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Civil War Trust

Loreta Janeta Velazquez CSA

Lieutenant
June 26, 1842 - 1897?

Velazquez
Loreta Janeta Velazquez (Harry T. Buford), Library of Congress

Just about everything that historians know about Loreta Janeta Velazquez comes from her book, The Woman in Battle: A Narrative of the Exploits, Adventures, and Travels of Madame Loreta Janeta Velazquez, Otherwise Known as Lieutenant Harry T. Buford, Confederate States Army. Some of the incidents in the book have been verified, but there are many facts still in question.

What is known is that Velazquez was born in Cuba on June 26, 1842 to a wealthy family. In 1849, she was sent to school in New Orleans, where she resided with her aunt. At the age of 14, she eloped with an officer in the Texas army. When Texas seceded from the Union in 1861, her husband joined the Confederate army and Velazquez pleaded with him to allow her to join him. Undeterred by her husband’s refusal, Velazquez had a uniform made and disguised herself as a man, taking the name Harry T. Buford.

Now displaying the self-awarded rank of lieutenant, Velazquez moved to Arkansas, where she proceeded to raise a regiment of volunteers. Locating her husband in Florida, Velazquez brought the regiment to him, presenting herself as their commanding officer. Her husband’s reaction is not recorded in history, as just a few days later he was killed in a shooting accident.

Velazquez headed north, acting as an “independent soldier,” she joined up with a regiment just in time to fight at the Battle of First Manassas (Bull Run) and the Battle of Ball’s Bluff. Shortly afterwards, she once again donned female attire and went to Washington, DC, where she was able to gather intelligence for the Confederacy. Upon her return to the South, Velazquez was made an official member of the detective corps.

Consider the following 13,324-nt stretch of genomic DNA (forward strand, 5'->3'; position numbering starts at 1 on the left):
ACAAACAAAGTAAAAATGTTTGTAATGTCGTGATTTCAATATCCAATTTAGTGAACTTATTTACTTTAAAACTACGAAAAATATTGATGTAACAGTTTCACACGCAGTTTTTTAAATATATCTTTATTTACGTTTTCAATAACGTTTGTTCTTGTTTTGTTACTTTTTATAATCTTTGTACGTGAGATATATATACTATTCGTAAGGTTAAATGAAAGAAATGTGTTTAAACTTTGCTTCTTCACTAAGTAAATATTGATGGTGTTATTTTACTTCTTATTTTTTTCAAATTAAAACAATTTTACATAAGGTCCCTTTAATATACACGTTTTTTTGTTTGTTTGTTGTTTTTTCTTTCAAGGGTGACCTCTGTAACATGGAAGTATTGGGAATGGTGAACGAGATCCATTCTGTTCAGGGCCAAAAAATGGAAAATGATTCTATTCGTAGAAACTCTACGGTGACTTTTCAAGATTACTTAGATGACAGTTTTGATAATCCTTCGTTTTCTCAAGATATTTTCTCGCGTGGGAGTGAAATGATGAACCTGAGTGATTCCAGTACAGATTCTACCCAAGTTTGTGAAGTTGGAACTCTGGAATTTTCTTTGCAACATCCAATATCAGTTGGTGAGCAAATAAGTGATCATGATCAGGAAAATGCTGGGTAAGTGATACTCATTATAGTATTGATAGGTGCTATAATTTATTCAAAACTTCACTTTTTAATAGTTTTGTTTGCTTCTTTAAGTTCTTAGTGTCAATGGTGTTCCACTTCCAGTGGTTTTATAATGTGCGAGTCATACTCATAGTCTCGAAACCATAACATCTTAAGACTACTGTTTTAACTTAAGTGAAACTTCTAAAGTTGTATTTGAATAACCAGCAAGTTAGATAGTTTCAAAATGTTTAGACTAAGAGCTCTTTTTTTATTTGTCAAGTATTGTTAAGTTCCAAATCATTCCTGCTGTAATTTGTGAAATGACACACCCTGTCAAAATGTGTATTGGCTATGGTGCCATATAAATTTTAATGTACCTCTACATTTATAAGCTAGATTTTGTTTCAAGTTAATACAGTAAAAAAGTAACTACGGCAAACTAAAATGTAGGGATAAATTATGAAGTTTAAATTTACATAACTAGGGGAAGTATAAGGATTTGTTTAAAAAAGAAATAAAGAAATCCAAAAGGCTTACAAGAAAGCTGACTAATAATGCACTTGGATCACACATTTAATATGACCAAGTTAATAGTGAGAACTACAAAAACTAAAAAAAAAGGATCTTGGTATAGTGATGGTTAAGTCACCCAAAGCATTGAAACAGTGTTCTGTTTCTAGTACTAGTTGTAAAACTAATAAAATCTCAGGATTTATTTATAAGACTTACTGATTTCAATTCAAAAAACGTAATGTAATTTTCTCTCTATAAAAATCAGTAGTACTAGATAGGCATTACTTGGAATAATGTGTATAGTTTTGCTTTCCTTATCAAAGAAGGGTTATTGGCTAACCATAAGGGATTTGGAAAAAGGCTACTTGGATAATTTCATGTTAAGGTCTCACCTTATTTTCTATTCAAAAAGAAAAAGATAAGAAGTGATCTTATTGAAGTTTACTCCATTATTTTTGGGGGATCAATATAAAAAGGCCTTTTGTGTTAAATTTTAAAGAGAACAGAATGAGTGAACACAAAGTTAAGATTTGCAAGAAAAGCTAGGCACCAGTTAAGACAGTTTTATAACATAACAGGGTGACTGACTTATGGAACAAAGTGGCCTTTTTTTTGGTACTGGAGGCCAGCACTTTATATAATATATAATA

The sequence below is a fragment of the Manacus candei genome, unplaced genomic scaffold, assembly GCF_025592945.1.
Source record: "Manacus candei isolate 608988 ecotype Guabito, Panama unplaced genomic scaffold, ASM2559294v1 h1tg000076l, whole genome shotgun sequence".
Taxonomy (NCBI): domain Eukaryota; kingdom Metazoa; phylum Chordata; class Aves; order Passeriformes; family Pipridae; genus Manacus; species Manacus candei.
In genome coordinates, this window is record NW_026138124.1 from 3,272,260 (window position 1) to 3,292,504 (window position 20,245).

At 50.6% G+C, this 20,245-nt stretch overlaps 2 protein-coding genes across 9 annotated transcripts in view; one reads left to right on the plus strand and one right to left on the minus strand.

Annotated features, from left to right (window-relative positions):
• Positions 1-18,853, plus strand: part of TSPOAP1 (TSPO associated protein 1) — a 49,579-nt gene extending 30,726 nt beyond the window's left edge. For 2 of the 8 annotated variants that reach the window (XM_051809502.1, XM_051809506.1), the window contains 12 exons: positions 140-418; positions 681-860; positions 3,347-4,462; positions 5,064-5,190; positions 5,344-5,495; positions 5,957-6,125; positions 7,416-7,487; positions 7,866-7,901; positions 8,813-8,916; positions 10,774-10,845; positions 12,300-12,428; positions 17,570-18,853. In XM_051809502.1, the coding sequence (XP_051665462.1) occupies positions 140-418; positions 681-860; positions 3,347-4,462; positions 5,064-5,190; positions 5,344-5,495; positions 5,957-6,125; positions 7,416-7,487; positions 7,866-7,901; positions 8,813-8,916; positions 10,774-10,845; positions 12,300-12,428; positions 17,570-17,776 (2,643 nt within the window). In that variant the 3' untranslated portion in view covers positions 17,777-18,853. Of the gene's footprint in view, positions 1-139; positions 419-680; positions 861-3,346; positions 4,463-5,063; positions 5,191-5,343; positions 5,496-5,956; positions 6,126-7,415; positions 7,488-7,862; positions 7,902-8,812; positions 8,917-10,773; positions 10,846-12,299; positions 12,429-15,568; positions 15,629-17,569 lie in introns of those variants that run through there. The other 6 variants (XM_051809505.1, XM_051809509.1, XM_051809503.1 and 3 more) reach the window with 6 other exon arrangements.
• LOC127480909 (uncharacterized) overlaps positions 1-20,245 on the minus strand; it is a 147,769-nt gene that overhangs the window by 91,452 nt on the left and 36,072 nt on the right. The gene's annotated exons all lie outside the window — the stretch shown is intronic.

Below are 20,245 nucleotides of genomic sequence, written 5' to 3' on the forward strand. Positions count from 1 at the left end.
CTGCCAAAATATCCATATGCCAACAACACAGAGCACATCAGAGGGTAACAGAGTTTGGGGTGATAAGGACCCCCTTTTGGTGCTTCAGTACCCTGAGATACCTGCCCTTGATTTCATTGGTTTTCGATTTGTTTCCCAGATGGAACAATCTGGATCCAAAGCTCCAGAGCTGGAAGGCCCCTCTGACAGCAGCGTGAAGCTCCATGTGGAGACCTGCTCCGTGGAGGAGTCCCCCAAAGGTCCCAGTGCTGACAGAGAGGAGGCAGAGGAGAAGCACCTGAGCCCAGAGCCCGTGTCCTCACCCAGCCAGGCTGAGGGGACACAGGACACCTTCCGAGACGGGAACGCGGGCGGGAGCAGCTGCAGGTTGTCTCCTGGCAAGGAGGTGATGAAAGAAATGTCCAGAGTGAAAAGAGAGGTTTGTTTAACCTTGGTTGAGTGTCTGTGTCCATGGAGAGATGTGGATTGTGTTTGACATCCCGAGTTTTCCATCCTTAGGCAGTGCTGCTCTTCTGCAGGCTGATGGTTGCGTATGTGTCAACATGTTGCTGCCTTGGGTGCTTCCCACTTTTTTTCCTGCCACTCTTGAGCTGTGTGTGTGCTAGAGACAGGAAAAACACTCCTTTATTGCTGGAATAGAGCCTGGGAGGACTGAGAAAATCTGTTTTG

Apparently espionage did not hold enough excitement for Velazquez, and she once again sought action on the battlefield. Resuming her disguise as Lieutenant Buford, she traveled to Tennessee, joining up with another regiment to fight at the Battle of Fort Donelson on February 11, 1862. Velazquez was wounded in the foot, and fearing that her true gender would be revealed if she sought medical treatment in camp, she fled back to her home in New Orleans.

Still in her male disguise, Velazquez was arrested in New Orleans for being a possible Union spy. She was cleared of the charges, but was fined for impersonating a man, and released. She immediately headed back to Tennessee, in search of another regiment to join. As luck would have it, she found the regiment she had originally recruited in Arkansas, and fought with them at the Battle of Shiloh on April 6-7, 1862. While on burial detail, she was wounded in the side by an exploding shell, and an army doctor discovered her true gender. Velazquez decided at this point to end her career as a soldier, and she returned to New Orleans.

Not content to sit out the rest of the war, Velazquez then went to Richmond to volunteer her services as a spy. She was able to travel freely in both the South and the North, working in both male and female disguises. It was during this time that she married Confederate Captain Thomas DeCaulp; unfortunately, he died in a hospital a short time later.

After the war, Velazquez married a man identified only as Major Wasson, and immigrated to Venezuela. After his death, she moved back to the United States, where she traveled extensively in the West, and gave birth to a baby boy. In 1876, Velazquez, in need of money to support her child, decided to publish her memoirs. The Woman in Battle was dedicated to her Confederate comrades “who, although they fought in a losing cause, succeeded by their valor in winning the admiration of the world.” The public reaction to the book at the time was mixed—Confederate General Jubal Early denounced it as pure fiction—but modern scholars have found some of it to be quite accurate.

With the release of her book, Velazquez may have married for a fourth time and is last documented as living in Nevada. The date of her death is thought to be 1897, but there is no supporting evidence for this. In response to those who criticized the account of her life, she said that she hoped she would be judged with impartiality, as she only did what she thought to be right.
 

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